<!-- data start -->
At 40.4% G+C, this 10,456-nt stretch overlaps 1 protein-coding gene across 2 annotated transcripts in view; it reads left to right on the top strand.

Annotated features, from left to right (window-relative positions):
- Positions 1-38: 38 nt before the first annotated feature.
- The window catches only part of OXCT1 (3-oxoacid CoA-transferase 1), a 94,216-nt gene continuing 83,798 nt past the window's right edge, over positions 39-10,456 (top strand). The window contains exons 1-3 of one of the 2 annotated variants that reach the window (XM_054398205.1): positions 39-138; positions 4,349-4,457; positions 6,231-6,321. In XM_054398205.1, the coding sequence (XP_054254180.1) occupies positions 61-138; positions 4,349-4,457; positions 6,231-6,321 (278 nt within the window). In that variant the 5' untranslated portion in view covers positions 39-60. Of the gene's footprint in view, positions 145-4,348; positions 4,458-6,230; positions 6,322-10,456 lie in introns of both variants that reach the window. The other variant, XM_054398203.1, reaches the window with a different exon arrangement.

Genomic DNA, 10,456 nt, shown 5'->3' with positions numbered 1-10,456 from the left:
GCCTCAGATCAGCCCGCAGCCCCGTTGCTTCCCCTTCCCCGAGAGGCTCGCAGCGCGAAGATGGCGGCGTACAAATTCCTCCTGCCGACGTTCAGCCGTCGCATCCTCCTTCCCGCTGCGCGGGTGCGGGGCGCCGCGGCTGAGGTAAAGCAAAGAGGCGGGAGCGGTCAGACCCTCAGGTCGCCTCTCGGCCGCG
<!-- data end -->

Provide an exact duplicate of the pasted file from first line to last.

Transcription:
At 40.4% G+C, this 10,456-nt stretch overlaps 1 protein-coding gene across 2 annotated transcripts in view; it reads left to right on the top strand.

Annotated features, from left to right (window-relative positions):
- Positions 1-38: 38 nt before the first annotated feature.
- The window catches only part of OXCT1 (3-oxoacid CoA-transferase 1), a 94,216-nt gene continuing 83,798 nt past the window's right edge, over positions 39-10,456 (top strand). The window contains exons 1-3 of one of the 2 annotated variants that reach the window (XM_054398205.1): positions 39-138; positions 4,349-4,457; positions 6,231-6,321. In XM_054398205.1, the coding sequence (XP_054254180.1) occupies positions 61-138; positions 4,349-4,457; positions 6,231-6,321 (278 nt within the window). In that variant the 5' untranslated portion in view covers positions 39-60. Of the gene's footprint in view, positions 145-4,348; positions 4,458-6,230; positions 6,322-10,456 lie in introns of both variants that reach the window. The other variant, XM_054398203.1, reaches the window with a different exon arrangement.

Genomic DNA, 10,456 nt, shown 5'->3' with positions numbered 1-10,456 from the left:
GCCTCAGATCAGCCCGCAGCCCCGTTGCTTCCCCTTCCCCGAGAGGCTCGCAGCGCGAAGATGGCGGCGTACAAATTCCTCCTGCCGACGTTCAGCCGTCGCATCCTCCTTCCCGCTGCGCGGGTGCGGGGCGCCGCGGCTGAGGTAAAGCAAAGAGGCGGGAGCGGTCAGACCCTCAGGTCGCCTCTCGGCCGCG